Plan to save Plymouth City Airport is revealed
THE group aiming to revive Plymouth's airport has revealed a rival masterplan which sees the city connected to the world within a decade.
The Viable company, which last week told Plymouth City Council it wants to buy the freehold of the site, says it has the financial backing and intends to have flights to Britain and western Europe within two years, and a plan to create a hub with worldwide reach in five to 10 years.
Its plan comes just a week after site leaseholder Sutton Harbour Holdings (SHH), which closed the airport last year, revealed its own "masterplan" to build on the site.
But Viable's plan revolves around it buying the Derriford site and another package of land adjoining it, so the runway can be extended.
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Council leader Tudor Evans last week replied to Viable chief executive David Keegan's offer to buy the site by telling Viable to first talk to SHH. But Viable today said it is still in talks with the council about both the airport and extension land; and the Una Group company, which also owns land the extended runway would need.
Viable, which now has 400 members, envisages modern 100-seater jets and turboprops using the airport, with flights initially to Stansted, Manchester and Dublin, and then connecting to hundreds of international destinations.
Raoul Witherall, Viable's chairman, said the organisation has "excellent direct relations with a number of investors and is confident of the project's funding."
This means an initial "vision", released last December, which envisaged a new terminal built and land turned over for lucrative commercial use to fund airport development, is no longer a requisite.
"Viable has revised its plans in favour of securing the external investment needed to acquire the airport," Mr Witherall said. "Profitable operations at Plymouth are possible assuming a fair market price is paid for the airport.
"The group has put together the business team and operational management that it is confident can deliver and operate a profitable aviation business for the city."
He added: "One benefit for Plymouth of private investment is projects which will allow revenue to grow more quickly – such as the runway extension – become higher priority and are more likely to occur sooner after the airport's reopening. Viable's plans include maximisation of space and facilities for aviation together with the extension of the runway to 1,199 metres, the maximum the CAA (Civil Aviation Authority) will approve on the width of airfield available."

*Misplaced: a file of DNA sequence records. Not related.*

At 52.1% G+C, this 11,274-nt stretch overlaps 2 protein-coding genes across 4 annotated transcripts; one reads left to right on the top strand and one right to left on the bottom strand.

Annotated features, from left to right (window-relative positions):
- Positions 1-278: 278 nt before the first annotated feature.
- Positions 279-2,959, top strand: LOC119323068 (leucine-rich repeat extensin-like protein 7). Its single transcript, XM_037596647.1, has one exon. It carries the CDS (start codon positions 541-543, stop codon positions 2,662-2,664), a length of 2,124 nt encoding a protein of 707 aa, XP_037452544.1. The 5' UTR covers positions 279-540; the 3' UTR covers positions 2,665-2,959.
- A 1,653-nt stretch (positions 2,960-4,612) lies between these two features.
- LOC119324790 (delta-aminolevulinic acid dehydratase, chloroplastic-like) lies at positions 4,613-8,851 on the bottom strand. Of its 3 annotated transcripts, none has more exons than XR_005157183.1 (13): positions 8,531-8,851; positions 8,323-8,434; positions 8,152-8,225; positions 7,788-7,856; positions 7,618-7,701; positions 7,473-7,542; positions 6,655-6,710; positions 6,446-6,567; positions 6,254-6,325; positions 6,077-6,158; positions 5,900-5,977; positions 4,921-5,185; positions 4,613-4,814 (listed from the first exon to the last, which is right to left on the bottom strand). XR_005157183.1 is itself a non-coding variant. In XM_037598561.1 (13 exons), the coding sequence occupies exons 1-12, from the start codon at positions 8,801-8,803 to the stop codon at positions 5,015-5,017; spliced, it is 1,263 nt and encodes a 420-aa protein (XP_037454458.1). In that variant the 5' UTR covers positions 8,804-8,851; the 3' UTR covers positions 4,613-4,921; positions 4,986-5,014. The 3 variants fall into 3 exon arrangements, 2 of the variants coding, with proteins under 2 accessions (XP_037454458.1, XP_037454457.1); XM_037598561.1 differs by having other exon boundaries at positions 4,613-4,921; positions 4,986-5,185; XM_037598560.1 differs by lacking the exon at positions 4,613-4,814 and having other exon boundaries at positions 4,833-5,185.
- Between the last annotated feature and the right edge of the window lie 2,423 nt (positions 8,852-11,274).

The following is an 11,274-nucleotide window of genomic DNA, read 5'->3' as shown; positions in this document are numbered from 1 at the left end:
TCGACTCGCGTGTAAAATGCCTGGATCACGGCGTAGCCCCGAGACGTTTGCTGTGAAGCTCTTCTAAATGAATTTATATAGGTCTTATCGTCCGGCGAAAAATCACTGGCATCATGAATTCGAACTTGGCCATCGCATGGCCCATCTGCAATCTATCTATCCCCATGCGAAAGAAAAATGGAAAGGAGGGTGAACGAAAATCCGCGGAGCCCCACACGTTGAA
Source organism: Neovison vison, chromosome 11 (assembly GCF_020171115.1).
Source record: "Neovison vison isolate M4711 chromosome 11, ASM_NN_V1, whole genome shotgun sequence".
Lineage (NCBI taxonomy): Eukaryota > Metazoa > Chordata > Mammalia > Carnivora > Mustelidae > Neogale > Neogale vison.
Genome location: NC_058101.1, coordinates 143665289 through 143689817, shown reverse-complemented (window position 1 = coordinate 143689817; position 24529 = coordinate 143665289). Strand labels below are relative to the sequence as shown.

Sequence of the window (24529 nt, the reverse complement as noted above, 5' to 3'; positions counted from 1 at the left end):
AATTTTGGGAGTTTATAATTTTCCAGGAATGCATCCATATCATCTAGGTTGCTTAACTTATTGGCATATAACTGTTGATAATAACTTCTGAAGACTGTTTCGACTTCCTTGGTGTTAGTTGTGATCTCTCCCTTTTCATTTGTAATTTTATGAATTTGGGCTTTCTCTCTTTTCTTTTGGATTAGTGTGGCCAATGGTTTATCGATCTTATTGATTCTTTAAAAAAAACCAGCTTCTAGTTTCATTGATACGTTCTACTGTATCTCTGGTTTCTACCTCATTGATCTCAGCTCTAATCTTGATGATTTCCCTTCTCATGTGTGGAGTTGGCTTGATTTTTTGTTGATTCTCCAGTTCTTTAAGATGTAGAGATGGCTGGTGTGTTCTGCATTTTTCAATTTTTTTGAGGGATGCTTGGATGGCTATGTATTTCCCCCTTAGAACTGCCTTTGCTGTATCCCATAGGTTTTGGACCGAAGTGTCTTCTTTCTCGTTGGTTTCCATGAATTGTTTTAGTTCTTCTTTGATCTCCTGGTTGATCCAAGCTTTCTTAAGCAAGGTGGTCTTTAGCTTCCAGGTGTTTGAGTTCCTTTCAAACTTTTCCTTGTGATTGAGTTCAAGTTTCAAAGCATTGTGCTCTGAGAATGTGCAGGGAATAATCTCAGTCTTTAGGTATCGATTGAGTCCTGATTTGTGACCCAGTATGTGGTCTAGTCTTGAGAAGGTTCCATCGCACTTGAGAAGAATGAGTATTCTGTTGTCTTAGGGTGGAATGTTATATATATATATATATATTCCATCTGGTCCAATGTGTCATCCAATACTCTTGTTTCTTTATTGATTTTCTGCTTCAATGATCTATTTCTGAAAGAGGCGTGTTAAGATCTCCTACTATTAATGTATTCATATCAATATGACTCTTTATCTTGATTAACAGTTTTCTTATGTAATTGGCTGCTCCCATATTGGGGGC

He said Viable still plans to develop "modern terminal facilities" and create a "well-connected modern gateway".
HOW VIABLE PLANS TO SAVE THE AIRPORT
VIABLE'S new masterplan for the airport sees it using larger aircraft to fly to key European destinations – and then the world.
The group says it has used a technical assessments by aircraft manufacturers to show the currently closed site could host a range of propeller-driven aircraft and jets.
And if Viable can buy the site's freehold, and the land needed to extend the runway, it claims it can connect Plymouth to important British and European destinations within two years.
And, once the runway is extended, it says it would be able to reach other European airports and then connect worldwide in five to 10 years.
Raoul Witherall, Viable's chairman said the 113-acre site may be restricted by surrounding development, but that doesn't mean a "perfectly serviceable airport that is fit for purpose and can more than deliver Plymouth's needs" can't be accommodated.
"Viable's plans include the maximisation of space and facilities for aviation together with the extension of the runway to 1,199 metres, the maximum that the CAA (Civil Aviation Authority) will approve on the width of airfield available," he said.
"Viable also plans to develop modern terminal facilities," he added, and stressed Viable wants to create "a well-connected modern gateway".
He said: "While the extended runway at Plymouth will never be able to handle all aircraft types, it will be perfect for a range of modern 100-seater jets and turboprops that are common in current airline fleets.
"These aircraft are very quiet and capable of connecting directly with most European destinations at high speed."
He said "technical assessments by aircraft manufacturers" showed Plymouth will be able to handle ATR42 and ATR72 turboprops and Bombardier Dash-8 and Q400 aircraft, and smaller jets too.
Although Heathrow's capacity constraints probably rule out a Plymouth link, he said, other airports would provide "significant onward connectivity".
"For example, London, Stansted, Manchester and Dublin are all possible destinations from Plymouth," he said.
"Taken together, these airports provide onward connections to 294 destinations in 63 countries that include Europe, Africa, Singapore, India, Canada and the USA.
"In time it will be possible to fly direct to European hubs such as Frankfurt and Amsterdam with all the onward destinations that these offer.
"Very importantly this means investors and business people from India, China, Brazil and other emerging economies will be able to travel to Plymouth with an hour or so onward flight from mainland Europe, Ireland or Manchester.
"This is exactly the type of connectivity Plymouth needs for vital growth over the next 50 years."
Viable director Terry Linge, who was airport director at Plymouth City Airport from 2004 until its closure, said: "As well as regional travel we would be looking at air services into Europe.
"Of course there will be challenges as we move forward to develop these, but what a great opportunity we have to develop an airport that provides our great city with air links not only within the UK but overseas, which in turn would create and encourage business growth and provide employment."